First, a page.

Shock art is contemporary art that incorporates disturbing imagery, sound or scents to create a shocking experience. It is a way to disturb "smug, complacent and hypocritical" people. While the art form's proponents argue that it is "imbedded with social commentary" and critics dismiss it as "cultural pollution", it is an increasingly marketable art, described by one art critic in 2001 as "the safest kind of art that an artist can go into the business of making today". But while shock art may attract curators and make headlines, Reason magazine's 2007 review of The Art Newspaper suggested that traditional art shows continue to have more popular appeal.
While the movement has become increasingly mainstream, the roots of shock art run deep into art history; Royal Academy curator Norman Rosenthal noted in the catalog for the "shock art" exhibition Sensation in 1997 that artists have always been in the business of conquering "territory that hitherto has been taboo". In China, which experienced an active "shock art" movement following the Tiananmen Square protests of 1989, encroachment on the taboo has led the Ministry of Culture to attempt a crackdown on the artform, banning the use of corpses or body parts in art.
Similarly, philosopher Stephen Hicks describes shock art as the inevitable conclusion of trends initiated in the late 19th century modernist art movement. Traditionally, art was usually intended to be a representation of reality and a celebration of human or natural beauty, but by the late 1800s modernists began questioning the boundaries of what constituted art. "[T]he first modernists of the late 1800s set themselves systematically to the project of isolating all the elements of art and eliminating them or flying in the face of them," often by portraying the world as "fractured, decaying, horrifying, depressing, empty, and ultimately unintelligible." The "grand-daddy" of this trend was Marcel Duchamp with his 1916 work Fountain, a urinal he signed and submitted to an art show. Similar works that broke with past aesthetic traditions included Edvard Munch's The Scream (1893) or Pablo Picasso's Les Demoiselles d'Avignon (1907). A parallel trend was "reductionism": emphasizing the basic elements of art such as colors or shapes, often in a manner that minimizes the need for artistic skill. Hicks cites White on White (1918) by Kazimir Malevich. A subsequent trend was using art as ironic or kitschy commentary: "if traditionally the art object is a special and unique artifact, then we can eliminate the art object's special status by making art works that are reproductions of excruciatingly ordinary objects", as with Andy Warhol's factory produced silk screens of consumer products. With a shift to post-modernist art in the 1970s and '80s, a preoccupation with politics, sex and scatology appears as with Piss Christ (1987) by Andres Serrano, and the performance art/punk rock musician GG Allin who became notorious for defecating on stage. "[W]e have reached a dead end: From Duchamp's Piss on art at the beginning of the century to Allin's Shit on you at the end—that is not a significant development over the course of a century."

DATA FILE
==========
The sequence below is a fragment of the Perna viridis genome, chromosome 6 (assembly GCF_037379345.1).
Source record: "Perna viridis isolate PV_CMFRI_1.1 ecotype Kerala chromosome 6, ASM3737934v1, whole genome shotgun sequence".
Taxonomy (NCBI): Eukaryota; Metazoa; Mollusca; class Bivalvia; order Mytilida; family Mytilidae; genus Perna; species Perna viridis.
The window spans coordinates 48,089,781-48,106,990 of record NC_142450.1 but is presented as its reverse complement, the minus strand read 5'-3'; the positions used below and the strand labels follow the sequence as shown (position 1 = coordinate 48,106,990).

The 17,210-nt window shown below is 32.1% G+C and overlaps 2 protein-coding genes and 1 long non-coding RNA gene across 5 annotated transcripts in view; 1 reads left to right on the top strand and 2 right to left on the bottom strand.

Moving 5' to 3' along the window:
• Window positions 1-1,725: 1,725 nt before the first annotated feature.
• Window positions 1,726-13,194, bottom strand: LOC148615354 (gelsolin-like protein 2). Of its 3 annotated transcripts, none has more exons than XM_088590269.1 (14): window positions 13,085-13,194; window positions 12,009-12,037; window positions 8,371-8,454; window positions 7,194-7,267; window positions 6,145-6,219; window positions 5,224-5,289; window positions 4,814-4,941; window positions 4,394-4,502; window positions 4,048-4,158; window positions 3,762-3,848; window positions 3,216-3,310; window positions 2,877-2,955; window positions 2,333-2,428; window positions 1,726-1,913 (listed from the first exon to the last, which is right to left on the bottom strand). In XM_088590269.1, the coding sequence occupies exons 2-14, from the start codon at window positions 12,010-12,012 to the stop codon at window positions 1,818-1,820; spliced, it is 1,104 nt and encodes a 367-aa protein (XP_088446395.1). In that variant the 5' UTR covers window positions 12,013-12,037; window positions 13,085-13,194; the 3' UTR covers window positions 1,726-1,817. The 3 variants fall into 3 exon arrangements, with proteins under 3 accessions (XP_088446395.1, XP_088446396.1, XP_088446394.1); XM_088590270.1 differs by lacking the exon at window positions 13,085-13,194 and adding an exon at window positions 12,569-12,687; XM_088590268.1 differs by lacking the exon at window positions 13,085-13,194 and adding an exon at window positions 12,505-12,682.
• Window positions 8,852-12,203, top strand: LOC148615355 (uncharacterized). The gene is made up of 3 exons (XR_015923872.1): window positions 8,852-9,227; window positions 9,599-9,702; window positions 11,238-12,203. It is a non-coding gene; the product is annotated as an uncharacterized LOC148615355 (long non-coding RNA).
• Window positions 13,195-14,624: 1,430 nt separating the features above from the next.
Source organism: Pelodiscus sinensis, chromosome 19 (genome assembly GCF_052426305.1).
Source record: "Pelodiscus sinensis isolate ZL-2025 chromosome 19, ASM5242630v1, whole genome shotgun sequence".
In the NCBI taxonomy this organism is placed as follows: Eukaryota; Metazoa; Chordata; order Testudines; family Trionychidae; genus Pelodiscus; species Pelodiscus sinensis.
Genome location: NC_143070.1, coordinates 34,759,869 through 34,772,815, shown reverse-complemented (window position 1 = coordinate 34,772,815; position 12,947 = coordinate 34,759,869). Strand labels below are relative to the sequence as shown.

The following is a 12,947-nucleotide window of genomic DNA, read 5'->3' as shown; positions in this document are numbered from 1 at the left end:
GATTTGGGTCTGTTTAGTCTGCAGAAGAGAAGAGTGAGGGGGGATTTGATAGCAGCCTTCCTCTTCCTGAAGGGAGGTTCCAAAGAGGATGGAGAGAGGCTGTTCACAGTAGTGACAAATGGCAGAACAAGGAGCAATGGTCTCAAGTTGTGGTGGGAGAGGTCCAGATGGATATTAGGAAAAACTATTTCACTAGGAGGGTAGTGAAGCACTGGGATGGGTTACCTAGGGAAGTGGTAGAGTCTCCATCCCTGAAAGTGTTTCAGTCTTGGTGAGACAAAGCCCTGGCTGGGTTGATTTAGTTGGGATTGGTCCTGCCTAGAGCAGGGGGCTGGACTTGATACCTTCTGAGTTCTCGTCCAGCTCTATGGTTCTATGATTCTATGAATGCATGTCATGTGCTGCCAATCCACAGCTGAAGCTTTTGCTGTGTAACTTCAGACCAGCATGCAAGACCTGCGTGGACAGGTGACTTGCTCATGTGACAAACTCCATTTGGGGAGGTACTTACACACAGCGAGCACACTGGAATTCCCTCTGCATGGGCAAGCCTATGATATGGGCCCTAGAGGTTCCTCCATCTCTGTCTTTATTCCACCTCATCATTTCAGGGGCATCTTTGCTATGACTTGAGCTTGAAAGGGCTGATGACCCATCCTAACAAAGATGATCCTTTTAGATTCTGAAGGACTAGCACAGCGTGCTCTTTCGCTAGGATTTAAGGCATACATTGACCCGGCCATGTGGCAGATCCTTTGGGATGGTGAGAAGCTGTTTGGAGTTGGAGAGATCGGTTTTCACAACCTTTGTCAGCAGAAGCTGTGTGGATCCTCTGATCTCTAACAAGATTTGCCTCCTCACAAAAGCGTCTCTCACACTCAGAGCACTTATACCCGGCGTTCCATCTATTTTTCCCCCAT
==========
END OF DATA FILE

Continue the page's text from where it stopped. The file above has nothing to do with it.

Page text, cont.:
In 1998, John Windsor in The Independent said that the work of the Young British Artists seemed tame compared with that of the "shock art" of the 1970s, including "kinky outrages" at the Nicholas Treadwell Gallery, amongst which were a "hanging, anatomically detailed leather straitjacket, complete with genitals", titled Pink Crucifixion, by Mandy Havers.
In the United States in 2008, a court case went to trial to determine whether the fetish films of Ira Isaacs constitute shock art, as the director claims, or unlawful obscenity.